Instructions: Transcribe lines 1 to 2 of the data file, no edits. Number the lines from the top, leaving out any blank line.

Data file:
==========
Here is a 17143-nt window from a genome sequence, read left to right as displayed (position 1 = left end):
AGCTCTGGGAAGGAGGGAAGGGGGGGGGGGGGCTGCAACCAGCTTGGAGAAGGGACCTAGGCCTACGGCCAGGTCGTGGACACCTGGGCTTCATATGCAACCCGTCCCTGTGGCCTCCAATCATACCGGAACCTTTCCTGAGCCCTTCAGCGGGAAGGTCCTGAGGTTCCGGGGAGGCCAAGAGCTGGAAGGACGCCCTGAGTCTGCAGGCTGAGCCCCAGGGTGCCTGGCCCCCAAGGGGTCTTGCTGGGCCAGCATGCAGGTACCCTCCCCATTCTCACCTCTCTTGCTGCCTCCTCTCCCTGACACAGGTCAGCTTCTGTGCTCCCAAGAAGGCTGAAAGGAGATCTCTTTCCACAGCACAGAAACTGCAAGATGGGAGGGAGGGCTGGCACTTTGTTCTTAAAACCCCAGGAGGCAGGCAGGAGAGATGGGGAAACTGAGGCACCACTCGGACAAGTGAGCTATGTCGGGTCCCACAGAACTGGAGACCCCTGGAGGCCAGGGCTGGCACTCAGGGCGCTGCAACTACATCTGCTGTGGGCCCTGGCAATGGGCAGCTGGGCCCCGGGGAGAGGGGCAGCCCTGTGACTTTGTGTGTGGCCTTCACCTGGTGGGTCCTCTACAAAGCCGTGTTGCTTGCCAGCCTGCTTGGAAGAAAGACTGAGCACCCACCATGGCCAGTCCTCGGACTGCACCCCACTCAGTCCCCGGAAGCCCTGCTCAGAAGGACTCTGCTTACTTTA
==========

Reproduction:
Here is a 17143-nt window from a genome sequence, read left to right as displayed (position 1 = left end):
AGCTCTGGGAAGGAGGGAAGGGGGGGGGGGGGCTGCAACCAGCTTGGAGAAGGGACCTAGGCCTACGGCCAGGTCGTGGACACCTGGGCTTCATATGCAACCCGTCCCTGTGGCCTCCAATCATACCGGAACCTTTCCTGAGCCCTTCAGCGGGAAGGTCCTGAGGTTCCGGGGAGGCCAAGAGCTGGAAGGACGCCCTGAGTCTGCAGGCTGAGCCCCAGGGTGCCTGGCCCCCAAGGGGTCTTGCTGGGCCAGCATGCAGGTACCCTCCCCATTCTCACCTCTCTTGCTGCCTCCTCTCCCTGACACAGGTCAGCTTCTGTGCTCCCAAGAAGGCTGAAAGGAGATCTCTTTCCACAGCACAGAAACTGCAAGATGGGAGGGAGGGCTGGCACTTTGTTCTTAAAACCCCAGGAGGCAGGCAGGAGAGATGGGGAAACTGAGGCACCACTCGGACAAGTGAGCTATGTCGGGTCCCACAGAACTGGAGACCCCTGGAGGCCAGGGCTGGCACTCAGGGCGCTGCAACTACATCTGCTGTGGGCCCTGGCAATGGGCAGCTGGGCCCCGGGGAGAGGGGCAGCCCTGTGACTTTGTGTGTGGCCTTCACCTGGTGGGTCCTCTACAAAGCCGTGTTGCTTGCCAGCCTGCTTGGAAGAAAGACTGAGCACCCACCATGGCCAGTCCTCGGACTGCACCCCACTCAGTCCCCGGAAGCCCTGCTCAGAAGGACTCTGCTTACTTTA